ILNews

On The Move -3/2/12

IL Staff
February 29, 2012
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On The Move

On The Move: Information must be submitted at least 11 days prior to the Wednesday issue in which the announcement will appear. Digital images should be 200 dpi and saved as eps, tiff or jpeg. Color images are preferred. For more information or to submit an announcement, contact managing editor Jennifer Nelson at jnelson@ibj.com

New Associations
Sarah Moshe has joined Lewis & Kappes as of counsel. Moshe practices immigration law. Dallin Lykins has joined Lewis & Kappes as an associate. Lykins focuses his practice in immigration law.

Marian Drenth has joined O’Neill McFadden & Willett in Dyer as a partner.

Jonathan Boguth has joined the Indianapolis office of Hall Render Killian Heath & Lyman as an associate. He practices in the firm’s health information technology section.

Tara K.H. Rabiola has joined Ruppert & Schaefer. Her practice will focus on dissolution of marriage and other family law matters.

Justin Leverton has joined the Indianapolis-based Kroger Gardis & Regas as an associate. He will represent clients in complex business transactions and litigation.

Josh Martin has joined Lewis and Wilkins as an associate. His primary practice areas are business law, estate planning and civil litigation.

Thomas P. Stafford and John M. Bradshaw have joined Krieg DeVault. Stafford, an associate, joined the firm’s employee benefits and executive compensation, and ESOP practices. Bradshaw, of counsel, will practice as a patent and trademark attorney.

Ayoade Adewopo has joined Coleman Stevenson & Montel as senior counsel.

Hannah J. Barnard has joined Bryce Downey & Lenkov in Merrillville. Barnard focuses her practice on workers’ compensation defense and litigation.

Elliott I. Pinkie, Dean C. Snyder, Justin C. Wiler, and Mary Katherine MacGill have joined Schultz & Pogue. Pinkie joined as a partner; Snyder, Wiler and MacGill have joined as associates.

Meghan McNab has joined Krieg DeVault’s health care practice.

Promotions
Angela Adams has been promoted to director in the immigration group at Lewis & Kappes. Sara Blevins has been promoted to director in the firm’s litigation group.

Justin T. Nestor has been promoted to partner at Bryce Downey & Lenkov in Merrillville. He focuses his practice on workers’ compensation defense.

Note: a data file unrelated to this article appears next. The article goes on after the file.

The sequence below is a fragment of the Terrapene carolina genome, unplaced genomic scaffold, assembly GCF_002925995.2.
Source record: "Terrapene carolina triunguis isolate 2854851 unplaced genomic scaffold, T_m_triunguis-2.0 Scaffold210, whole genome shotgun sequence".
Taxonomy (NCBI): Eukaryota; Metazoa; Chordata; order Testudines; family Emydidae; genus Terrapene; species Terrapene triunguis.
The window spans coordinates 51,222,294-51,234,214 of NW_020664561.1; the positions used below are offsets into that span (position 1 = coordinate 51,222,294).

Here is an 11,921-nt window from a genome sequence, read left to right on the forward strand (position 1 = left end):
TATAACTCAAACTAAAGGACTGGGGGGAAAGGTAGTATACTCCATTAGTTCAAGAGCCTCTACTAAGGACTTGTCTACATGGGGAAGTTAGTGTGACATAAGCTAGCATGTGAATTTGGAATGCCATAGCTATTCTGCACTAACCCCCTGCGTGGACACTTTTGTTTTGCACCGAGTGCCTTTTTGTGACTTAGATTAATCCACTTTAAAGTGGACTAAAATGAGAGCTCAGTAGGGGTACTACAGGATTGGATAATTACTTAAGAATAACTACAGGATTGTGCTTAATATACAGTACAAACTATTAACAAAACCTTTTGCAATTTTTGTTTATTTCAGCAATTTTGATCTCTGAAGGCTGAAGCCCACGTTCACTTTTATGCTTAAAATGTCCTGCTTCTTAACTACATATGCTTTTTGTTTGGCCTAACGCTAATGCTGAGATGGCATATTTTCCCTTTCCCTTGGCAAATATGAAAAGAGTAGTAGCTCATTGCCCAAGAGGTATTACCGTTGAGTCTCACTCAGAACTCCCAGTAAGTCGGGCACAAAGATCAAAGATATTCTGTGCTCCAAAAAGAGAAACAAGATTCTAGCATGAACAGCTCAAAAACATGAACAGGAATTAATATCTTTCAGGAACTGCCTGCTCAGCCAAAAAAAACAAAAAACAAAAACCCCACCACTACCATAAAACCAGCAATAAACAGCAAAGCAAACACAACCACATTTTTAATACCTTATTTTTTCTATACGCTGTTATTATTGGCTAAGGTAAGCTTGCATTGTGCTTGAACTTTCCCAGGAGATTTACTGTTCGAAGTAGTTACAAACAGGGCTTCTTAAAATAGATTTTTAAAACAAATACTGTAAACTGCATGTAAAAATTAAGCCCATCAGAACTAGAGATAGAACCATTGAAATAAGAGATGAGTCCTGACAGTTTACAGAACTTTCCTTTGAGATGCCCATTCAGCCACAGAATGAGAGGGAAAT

Thomas B. Bays is now a partner at Norris Choplin Schroeder.

Rich Blaiklock has been elected as the first deputy managing partner of Lewis Wagner.

Michael O’Brien has been promoted to vice president of Bose Public Affairs Group.

Séamus Boyce and Alexander Pinegar have been named partners at Church Church Hittle & Antrim. Boyce primarily represents clients in matters involving schools and educational entities; Pinegar focuses on school law, and commercial and personal injury litigation.

Carl Hayes has been elected partner at Bingham Greenebaum Doll.

Charles S. Smith and Kori L. McOmber have been named partners at Schultz & Pogue.

Tina Nommay has been appointed to oversee operation of the U.S. Attorney’s Office Fort Wayne branch. Nommay, an assistant U.S. attorney, has been with the office since 1989.

Krieg DeVault partner Jeffrey C. McDermott has been named chair of the firm’s litigation practice.

Appointments and Elections
Krieg DeVault partner Thomas J. Costakis has been elected to serve on the firm’s executive committee.

Indiana Justice Steven David has been elected president of the board of the Community Foundation of Boone County.

Kim Ferraro has been appointed water and agricultural policy director at the Hoosier Environmental Council.

Steven P. Meyer of Lafayette firm Ball Eggleston has been elected president of the Lafayette City Council. He was also recently named as the firm’s managing partner.

Lewis and Wilkins associate Andrew Wells has been elected Beech Grove City Court judge.

Bose McKinney & Evans partner Gregory Hahn has been elected treasurer of the Central Indiana Community Foundation and the Indianapolis Foundation board of trustees. Hahn has also been elected chairman of the Athenaeum Foundation board of trustees for 2012.

Bose McKinney & Evans partner David Duncan was selected as first vice president of the Indianapolis Bar Foundation’s board of directors.

Bose McKinney & Evans partner Trent Hahn has been selected as a member of the Starfish Initiative board of directors.

Wilson Kehoe & Winingham attorney Kelly M. Scanlan has been installed as Indianapolis Bar Foundation president.

Marion County Clerk Beth White has been elected chairperson of the Marion County Information Technology Board.

Kim Ebert has been re-elected as managing shareholder of Ogletree Deakins Nash Smoak & Stewart.

Awards and Honors
Hall Render Killian Heath & Lyman president and managing partner John P. Ryan has been named to Indianapolis Business Journal’s “40 under 40” list. The IBJ is a sister publication of Indiana Lawyer.

New Firms/Locations
R. Timothy Fletcher, Wendy A. Fletcher and Stephen J. Sullivan have opened Fletcher & Fletcher in Valparaiso. The firm will focus on estate planning, corporate law and mediation services.

Keith A. Kinney has opened Kinney Law Firm in Indianapolis. Kinney will practice in the areas of litigation and mediation.

The Law Offices of Ryan Scott Wright has opened locations in Avon and Greenwood.•

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  1. I have been on this program while on parole from 2011-2013. No person should be forced mentally to share private details of their personal life with total strangers. Also giving permission for a mental therapist to report to your parole agent that your not participating in group therapy because you don't have the financial mean to be in the group therapy. I was personally singled out and sent back three times for not having money and also sent back within the six month when you aren't to be sent according to state law. I will work to het this INSOMM's removed from this state. I also had twelve or thirteen parole agents with a fifteen month period. Thanks for your time.